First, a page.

top of page

Iran, Iraq agree to disarm Kurdish militants

Fighters of the Democratic Party of Iranian Kurdistan (PDKI or KDPI) in 2013. Kurdishstruggle, CC BY 2.0, via Wikimedia Commons

Iran's foreign ministry says Iraq has agreed to disarm and relocated exiled Iranian Kurdish opposition groups operating in autonomous northern Iraq. It said Iran will take action if Baghdad does not honor the deal.

Iran said on Monday it and Iraq had reached an agreement to disarm and relocate Kurdish militant groups.

Tehran said it would take action if Baghdad does not honor its commitment by mid-September.

"According to a deal reached between the Iranian and Iraqi governments, the Iraqi government has pledged to disarm armed terrorist groups in Iraq by September 19," Iranian foreign ministry spokesperson Nasser Kanani told a news conference.

"The September 19 deadline will under no circumstances be extended," Kanani said. "After this deadline, if Iraq fails to meet its commitments, the Iranian government will assume its responsibility, in order to ensure the country's security."

Kanani said Baghdad had agreed to "transfer [Kurdish militants] to camps provided by the Iraqi government."

An Iraqi foreign ministry spokesman did not respond to a request for comment, but confirmed Iran wants Kurdish opposition groups in Iraq disarmed and moved to refugee camps.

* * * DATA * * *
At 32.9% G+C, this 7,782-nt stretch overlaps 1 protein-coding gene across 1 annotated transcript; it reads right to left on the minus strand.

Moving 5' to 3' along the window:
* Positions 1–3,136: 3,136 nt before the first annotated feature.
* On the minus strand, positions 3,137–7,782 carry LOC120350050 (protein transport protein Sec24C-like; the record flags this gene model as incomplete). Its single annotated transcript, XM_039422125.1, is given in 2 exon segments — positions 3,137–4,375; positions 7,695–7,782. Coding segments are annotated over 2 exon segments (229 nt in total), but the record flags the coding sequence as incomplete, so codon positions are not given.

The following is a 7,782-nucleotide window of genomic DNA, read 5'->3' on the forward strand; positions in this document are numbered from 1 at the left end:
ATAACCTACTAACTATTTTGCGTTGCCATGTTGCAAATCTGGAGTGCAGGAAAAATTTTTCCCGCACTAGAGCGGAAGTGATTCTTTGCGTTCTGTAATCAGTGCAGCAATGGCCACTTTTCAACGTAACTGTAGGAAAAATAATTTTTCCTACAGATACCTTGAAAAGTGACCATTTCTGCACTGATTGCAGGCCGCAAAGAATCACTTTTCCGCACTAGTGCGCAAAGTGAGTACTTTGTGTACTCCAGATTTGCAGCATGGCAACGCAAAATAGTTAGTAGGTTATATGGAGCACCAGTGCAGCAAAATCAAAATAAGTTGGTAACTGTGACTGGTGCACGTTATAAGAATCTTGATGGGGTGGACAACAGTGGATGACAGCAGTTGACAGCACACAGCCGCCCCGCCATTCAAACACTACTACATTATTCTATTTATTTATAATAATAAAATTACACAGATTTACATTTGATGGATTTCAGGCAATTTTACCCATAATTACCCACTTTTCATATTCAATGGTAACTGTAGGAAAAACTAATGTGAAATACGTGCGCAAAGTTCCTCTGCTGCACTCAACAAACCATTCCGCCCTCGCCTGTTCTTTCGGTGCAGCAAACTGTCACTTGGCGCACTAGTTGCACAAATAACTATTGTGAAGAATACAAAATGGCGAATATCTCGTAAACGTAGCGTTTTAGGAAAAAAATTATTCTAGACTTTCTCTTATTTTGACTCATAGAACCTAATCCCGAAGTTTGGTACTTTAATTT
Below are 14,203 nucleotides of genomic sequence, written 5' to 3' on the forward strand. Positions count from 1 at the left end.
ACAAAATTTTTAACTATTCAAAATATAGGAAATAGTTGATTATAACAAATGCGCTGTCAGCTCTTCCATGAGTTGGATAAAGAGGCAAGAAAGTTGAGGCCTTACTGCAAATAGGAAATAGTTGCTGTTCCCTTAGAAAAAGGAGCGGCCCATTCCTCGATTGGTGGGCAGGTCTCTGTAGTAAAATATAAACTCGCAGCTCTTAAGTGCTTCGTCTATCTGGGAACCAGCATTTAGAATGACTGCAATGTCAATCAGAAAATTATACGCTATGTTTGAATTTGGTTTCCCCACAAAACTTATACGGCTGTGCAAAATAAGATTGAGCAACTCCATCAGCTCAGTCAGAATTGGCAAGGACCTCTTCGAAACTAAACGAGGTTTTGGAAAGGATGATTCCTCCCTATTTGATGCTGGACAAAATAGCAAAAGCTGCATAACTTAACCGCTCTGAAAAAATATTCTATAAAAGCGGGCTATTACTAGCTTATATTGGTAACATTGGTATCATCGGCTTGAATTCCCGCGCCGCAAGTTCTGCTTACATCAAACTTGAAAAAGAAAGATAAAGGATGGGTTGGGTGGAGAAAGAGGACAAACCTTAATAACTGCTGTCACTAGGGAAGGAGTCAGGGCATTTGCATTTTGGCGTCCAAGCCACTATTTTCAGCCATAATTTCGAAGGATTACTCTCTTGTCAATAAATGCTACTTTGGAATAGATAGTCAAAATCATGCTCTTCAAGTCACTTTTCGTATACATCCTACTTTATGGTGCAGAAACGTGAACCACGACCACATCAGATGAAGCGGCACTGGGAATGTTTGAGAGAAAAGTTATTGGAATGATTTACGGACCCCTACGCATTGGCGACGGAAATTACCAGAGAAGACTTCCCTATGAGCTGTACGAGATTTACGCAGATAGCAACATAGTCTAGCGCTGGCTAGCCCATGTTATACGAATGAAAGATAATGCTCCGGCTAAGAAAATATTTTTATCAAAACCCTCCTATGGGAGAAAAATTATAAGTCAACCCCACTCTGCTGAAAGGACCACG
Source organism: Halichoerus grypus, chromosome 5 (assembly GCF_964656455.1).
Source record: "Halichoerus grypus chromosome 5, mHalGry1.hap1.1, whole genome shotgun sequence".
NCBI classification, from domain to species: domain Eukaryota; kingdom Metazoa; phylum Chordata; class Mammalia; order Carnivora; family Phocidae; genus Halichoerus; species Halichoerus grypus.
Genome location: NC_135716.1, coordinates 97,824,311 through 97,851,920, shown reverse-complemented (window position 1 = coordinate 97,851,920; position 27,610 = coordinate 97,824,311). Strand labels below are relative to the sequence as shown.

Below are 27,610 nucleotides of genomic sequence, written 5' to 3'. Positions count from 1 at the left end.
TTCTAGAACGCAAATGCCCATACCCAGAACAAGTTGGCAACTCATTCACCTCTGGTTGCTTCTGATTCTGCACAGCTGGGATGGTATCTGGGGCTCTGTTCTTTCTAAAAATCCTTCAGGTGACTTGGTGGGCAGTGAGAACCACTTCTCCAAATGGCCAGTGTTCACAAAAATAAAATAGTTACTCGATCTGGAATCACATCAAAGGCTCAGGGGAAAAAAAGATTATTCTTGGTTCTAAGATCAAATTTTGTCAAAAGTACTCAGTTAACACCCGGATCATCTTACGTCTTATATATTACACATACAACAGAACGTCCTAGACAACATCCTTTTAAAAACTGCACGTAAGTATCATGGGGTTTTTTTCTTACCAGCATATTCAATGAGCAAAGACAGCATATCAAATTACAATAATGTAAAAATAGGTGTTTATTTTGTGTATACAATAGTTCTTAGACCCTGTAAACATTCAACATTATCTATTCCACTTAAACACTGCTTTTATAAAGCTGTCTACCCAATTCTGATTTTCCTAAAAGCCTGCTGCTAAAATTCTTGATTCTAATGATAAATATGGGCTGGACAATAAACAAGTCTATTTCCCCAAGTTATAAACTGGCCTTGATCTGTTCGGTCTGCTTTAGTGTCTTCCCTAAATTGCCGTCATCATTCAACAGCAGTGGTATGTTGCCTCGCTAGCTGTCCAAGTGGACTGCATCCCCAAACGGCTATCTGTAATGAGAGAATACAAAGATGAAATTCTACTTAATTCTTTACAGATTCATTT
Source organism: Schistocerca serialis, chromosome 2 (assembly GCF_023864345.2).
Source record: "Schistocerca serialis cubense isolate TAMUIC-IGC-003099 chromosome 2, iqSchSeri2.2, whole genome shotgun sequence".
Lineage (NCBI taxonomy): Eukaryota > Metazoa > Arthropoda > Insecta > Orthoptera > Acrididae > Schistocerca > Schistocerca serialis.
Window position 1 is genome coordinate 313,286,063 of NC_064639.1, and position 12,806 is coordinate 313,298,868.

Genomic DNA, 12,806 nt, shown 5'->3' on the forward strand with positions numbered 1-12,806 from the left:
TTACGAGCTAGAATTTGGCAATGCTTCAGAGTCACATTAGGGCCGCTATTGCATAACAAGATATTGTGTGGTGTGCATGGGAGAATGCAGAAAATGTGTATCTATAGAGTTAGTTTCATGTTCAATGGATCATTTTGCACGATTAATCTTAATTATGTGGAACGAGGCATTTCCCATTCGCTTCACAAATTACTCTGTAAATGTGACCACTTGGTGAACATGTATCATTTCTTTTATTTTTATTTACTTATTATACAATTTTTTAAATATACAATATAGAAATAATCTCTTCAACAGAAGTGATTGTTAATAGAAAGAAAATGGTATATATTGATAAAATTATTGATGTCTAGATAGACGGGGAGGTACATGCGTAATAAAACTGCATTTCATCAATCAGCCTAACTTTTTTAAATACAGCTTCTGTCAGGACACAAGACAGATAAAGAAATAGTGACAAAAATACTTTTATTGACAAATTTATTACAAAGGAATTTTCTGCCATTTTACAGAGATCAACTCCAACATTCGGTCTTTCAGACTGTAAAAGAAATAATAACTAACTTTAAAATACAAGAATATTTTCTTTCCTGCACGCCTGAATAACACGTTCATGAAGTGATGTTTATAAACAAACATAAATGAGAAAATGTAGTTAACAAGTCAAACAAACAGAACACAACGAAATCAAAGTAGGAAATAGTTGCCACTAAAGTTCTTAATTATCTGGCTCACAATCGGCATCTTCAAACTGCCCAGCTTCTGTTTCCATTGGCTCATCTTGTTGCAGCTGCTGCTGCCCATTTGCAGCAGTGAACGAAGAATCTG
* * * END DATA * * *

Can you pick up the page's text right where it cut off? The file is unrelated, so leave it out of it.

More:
What are Iran's concerns around Kurdish militants in Iraq?

The autonomous Kurdish region of northern Iraq hosts camps operated by several Iranian Kurdish factions, which Tehran classifies as "terrorist" groups.

Tehran has also accused Iranian Kurdish militants based in Iraq of fomenting unrest that followed the death in police custody of young Kurdish woman Jina Mahsa Amini.

The Kurds number around 35 million and traditionally inhabit southeastern Turkey, northeastern Syria, northern Iraq and western Iran.

In March, Iran and Iraq signed a deal to protect their border. The following month, Iranian President Ebrahim Raisi said: "The security of Iraq and its borders is very important to us."

Iran has in past years launched numerous attacks on Kurdish groups which have for decades been exiled in northern Iraq.

In mid-July, Iraq's Interior Ministry announced the deployment of a brigade at the border with Iran in coordination with authorities in Iraqi Kurdistan.

Baghdad has also allocated some $7 million (€6.5 million) for the construction of new border posts, the ministry said at the time.

Second publication by courtesy of Deutsche Welle

Picture: Kurdishstruggle, CC BY 2.0, via Wikimedia Commons


bottom of page